United Kingdom Richard Strauss: Claire Seaton (soprano), Young Musicians Symphony Orchestra,/James Blair (conductor), St John’s Smith Square, London, 30.9.2015 (AS)
Richard Strauss, Vier letzte Lieder, Op. posth & Eine Alpensinfonie, Op. 64
The Young Musicians Symphony Orchestra, founded in 1971, is a training organisation that helps young players between the ages of 18 and 25 bridge the gap between the security of college education and the competitive life of professional performance. It is a charity that is entirely reliant on the support of individuals and corporations and receives no funds from national or local government. Alumni of the YMSO play in virtually every professional orchestra in the United Kingdom. The Principal Conductor and Artistic director, James Blair, has been associated with the organisation for almost the whole of its existence. The Orchestra gives four concerts a year, usually under Blair himself.
The players are drawn from a pool of young people who have been accepted as having reached a suitable degree of mastery of their instruments: on this occasion most if not all of these must have been called upon to make up the huge orchestra that is needed for a performance of Strauss’s Alpine Symphony.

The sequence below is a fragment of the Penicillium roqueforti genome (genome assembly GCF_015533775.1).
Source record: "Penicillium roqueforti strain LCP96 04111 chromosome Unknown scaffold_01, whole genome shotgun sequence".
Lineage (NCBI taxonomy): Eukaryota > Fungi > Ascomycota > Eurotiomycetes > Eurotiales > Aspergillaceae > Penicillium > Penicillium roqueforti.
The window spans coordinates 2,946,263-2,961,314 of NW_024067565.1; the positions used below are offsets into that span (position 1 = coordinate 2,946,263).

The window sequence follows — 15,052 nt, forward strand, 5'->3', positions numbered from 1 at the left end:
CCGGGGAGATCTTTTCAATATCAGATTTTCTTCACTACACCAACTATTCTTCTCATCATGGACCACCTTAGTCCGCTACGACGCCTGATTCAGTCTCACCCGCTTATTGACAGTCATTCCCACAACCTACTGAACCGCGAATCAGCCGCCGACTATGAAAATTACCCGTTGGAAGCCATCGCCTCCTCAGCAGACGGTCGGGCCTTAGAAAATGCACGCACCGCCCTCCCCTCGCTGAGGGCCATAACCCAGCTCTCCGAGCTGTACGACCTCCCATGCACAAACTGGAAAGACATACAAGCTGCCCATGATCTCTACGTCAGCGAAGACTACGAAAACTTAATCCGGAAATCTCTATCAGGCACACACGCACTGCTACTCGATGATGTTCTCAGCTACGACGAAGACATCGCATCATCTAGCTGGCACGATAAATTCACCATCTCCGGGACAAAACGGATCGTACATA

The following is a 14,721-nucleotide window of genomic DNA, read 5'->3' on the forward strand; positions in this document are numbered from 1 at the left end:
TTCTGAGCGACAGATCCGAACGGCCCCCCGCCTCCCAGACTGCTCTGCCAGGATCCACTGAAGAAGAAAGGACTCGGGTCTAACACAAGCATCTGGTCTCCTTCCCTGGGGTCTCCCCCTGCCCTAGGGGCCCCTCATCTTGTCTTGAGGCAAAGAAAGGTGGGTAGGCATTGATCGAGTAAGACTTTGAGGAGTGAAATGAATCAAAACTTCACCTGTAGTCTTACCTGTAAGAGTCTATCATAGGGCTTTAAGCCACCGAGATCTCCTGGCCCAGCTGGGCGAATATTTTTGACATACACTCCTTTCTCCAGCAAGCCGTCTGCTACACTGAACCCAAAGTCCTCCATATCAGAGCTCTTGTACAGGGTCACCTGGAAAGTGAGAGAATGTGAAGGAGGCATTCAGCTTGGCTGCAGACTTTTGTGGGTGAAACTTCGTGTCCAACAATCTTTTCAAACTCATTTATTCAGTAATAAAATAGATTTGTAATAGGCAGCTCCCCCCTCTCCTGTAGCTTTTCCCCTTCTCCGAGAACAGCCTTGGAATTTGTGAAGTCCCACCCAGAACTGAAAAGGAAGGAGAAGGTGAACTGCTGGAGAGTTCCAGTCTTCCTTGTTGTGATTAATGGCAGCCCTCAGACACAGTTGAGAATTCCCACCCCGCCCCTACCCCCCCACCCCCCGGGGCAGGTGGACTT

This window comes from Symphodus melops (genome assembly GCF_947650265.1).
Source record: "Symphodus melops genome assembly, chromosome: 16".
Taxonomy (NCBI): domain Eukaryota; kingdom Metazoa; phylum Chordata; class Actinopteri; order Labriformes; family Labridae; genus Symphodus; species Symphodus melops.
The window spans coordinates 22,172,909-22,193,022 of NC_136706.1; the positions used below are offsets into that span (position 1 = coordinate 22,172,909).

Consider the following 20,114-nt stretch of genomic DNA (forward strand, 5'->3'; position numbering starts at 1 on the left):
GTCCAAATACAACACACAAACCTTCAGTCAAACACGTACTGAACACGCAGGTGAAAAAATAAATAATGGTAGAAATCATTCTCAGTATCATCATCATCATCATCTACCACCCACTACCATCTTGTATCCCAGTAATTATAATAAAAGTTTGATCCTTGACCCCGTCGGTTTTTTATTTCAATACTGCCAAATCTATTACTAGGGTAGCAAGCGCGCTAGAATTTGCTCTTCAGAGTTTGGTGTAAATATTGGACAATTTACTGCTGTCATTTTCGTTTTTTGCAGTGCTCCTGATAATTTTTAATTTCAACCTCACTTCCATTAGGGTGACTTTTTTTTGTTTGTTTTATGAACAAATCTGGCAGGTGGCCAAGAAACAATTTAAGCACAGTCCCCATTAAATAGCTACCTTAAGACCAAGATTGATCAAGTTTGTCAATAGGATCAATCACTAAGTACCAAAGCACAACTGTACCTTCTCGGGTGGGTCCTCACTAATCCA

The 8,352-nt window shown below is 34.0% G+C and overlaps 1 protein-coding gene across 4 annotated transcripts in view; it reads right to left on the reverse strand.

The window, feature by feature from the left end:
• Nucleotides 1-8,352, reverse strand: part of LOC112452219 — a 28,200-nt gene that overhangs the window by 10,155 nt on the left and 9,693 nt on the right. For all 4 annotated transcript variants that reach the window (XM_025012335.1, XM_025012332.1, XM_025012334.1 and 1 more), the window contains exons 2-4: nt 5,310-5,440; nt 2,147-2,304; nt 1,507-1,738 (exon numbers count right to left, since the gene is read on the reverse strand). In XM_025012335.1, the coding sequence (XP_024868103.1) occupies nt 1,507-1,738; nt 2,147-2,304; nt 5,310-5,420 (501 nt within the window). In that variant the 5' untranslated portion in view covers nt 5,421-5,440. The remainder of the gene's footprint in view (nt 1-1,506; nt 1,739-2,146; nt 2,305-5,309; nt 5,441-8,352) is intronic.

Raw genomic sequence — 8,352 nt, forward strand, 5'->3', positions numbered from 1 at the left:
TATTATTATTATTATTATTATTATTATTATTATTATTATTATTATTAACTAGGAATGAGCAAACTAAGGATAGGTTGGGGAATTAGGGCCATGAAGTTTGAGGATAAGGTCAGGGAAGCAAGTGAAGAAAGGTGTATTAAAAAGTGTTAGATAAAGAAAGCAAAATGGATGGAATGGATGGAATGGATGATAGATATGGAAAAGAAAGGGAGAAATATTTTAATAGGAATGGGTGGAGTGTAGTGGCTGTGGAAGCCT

In the first part of the concert we heard Claire Seaton sing Strauss’s Four Last Songs. Her voice has an attractively rich quality, and it is big enough to allow her to soar over Strauss’s opulent orchestral scoring with ease. Technically, too, Seaton’s performance was first-rate, and her intonation was totally secure. Missing, perhaps, was the feeling that she was totally involved in the content of the four poems that inspired Strauss’s attention: there was a certain reserve in her delivery and her German enunciation was less than ideally clear. The orchestral contribution, though efficient, was a little sober and lacklustre in nature.
It’s possible that some of the players were also present when Bernard Haitink conducted the Royal College of Music Symphony Orchestra in a memorable performance of the Alpine Symphony a few years ago. Perhaps notions that it is inferior to such Strauss works as Ein Heldenleben and Don Quixote are now at last receding, for it is surely as masterful a composition as are they. James Blair’s performance made a fine case for it. He steered an immaculately secure course through all its complexities and variations of mood: tempi were all well-judged, the balance was always good and the playing was well disciplined. The strings and woodwind were first-rate, but occasional lapses occurred in the horn section – or sections, since in addition to the nine onstage horns, the 12 players situated in the gallery made a fine antiphonal noise in their regrettably brief contributions. No wonder the piece is so seldom played when such extravagant scoring is involved.
For once the boomy acoustics of St John’s seemed absolutely right for the occasion, and a heartwarmingly large audience clearly relished the gorgeous sounds that were unleashed.